*spoiler below* Continue reading

Review: Detective Chinatown

Easily one of the best mysteries and best comedies of the past few years, Detective Chinatown is a sure crowd pleaser.

A belated review for one of my favorite films of 2016 to get ready for the sequel. Detective Chinatown 2 will be distributed by Warner Bros in the U.S. and will open in 48 markets (biggest in a long time for a Chinese film).

A clean and twist-filled mystery embellished with well-executed humor and splashes of romance kept me on the edge of my seats  for Detective Chinatown 唐人街探案. The buddy cop flick from actor-turned-director Chen Sicheng  proves that he continues to be one of China’s best young commercial directors.
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Review: A Better Tomorrow 2018

A Better Tomorrow 2018 is a bold visual and auditory delight and a boatload of fun.

From some of the boldest music choices to drastic switches in tone of cinematography to one of the most interesting shootout scenes in a while,   A Better Tomorrow 2018英雄本色 2018 felt like a firework so  bursting with life that  it left me too busy savoring every minute details of brilliance to think about its flaws. You can just feel how much love and thought director Ding Sheng and the cast put into every scene.  Even all the jokes avoid lazy one-liners but instead are all carefully set-up earlier to land perfectly.

Spoiler level: little more than what you would know from the trailers

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Review: Once Upon a Time

When designer Lawrence Xu puked rainbow unicorns over Liu Yifei and Yang Yang.

Liu Yifei is pretty much the definition of fairylike for me, and so I was so excited when she announced she’ll be playing a fox immortal in Once Upon a Time三生三世十里桃花.  Unfortunately, even her and Yang Yang’s face could not savage the film’s undeveloped characters, zero chemistry, poor acting, and atrocious aesthetics.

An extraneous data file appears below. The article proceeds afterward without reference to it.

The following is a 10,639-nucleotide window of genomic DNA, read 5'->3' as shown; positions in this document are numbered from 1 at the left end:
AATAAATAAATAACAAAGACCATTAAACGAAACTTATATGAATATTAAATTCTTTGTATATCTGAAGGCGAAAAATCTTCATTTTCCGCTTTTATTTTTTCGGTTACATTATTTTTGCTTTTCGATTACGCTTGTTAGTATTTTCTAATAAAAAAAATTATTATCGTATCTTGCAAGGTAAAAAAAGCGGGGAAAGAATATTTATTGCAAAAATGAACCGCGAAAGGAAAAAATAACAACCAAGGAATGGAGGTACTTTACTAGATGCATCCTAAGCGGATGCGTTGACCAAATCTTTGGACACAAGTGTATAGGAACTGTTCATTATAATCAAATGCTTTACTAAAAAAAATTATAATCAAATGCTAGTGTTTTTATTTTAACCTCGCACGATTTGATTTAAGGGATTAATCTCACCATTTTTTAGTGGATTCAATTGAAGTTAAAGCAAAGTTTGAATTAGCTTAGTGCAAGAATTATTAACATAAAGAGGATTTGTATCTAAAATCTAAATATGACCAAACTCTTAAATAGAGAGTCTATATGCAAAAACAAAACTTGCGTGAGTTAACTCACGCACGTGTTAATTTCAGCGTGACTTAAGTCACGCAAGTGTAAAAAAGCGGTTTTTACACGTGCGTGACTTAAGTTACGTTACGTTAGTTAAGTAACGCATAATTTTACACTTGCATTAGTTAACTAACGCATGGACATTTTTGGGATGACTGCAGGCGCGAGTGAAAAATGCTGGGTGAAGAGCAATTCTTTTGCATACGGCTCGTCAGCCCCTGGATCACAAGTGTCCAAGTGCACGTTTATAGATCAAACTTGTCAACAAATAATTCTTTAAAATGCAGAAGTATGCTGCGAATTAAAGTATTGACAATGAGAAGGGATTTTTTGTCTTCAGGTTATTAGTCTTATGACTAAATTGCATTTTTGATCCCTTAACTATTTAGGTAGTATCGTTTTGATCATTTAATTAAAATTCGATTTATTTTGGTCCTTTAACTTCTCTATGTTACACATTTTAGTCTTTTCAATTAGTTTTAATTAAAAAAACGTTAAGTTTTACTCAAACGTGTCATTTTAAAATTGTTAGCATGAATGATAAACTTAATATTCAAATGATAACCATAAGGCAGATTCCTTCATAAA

The film opens as Bai Qian (Liu Yifei), a fox fairy that is 30,000-years-old, runs through the forest like fairies do and then enters a giant jellyfish carriage to attend a wedding.    There we find out that the immortals have terrible taste in fashion, and Bai Qian  finds a wandering child  who speaks like Siri.    Soon we learn that Bai Qian looks just like the child’s mother, and the child’s father is her betrothed (Yang Yang) . What a small world!

It’s hard to criticize this face, but it’s about the only thing going for the film.

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Review: Brotherhood of Blades II: The Infernal Battlefield

Promotional theme song: Deep love is as subdued as you by Zhou Shen (still on repeat in my playlist)

Aptly titled The Infernal Battlefield, the second instalment of the Brotherhood of Blades film series brings together a talented cast of actors in one of the best wuxia epics in recent years. The story formula hasn’t really changed since the first movie, but it’s worth watching for the cinematography and action choreography alone. Minor spoilers ahead.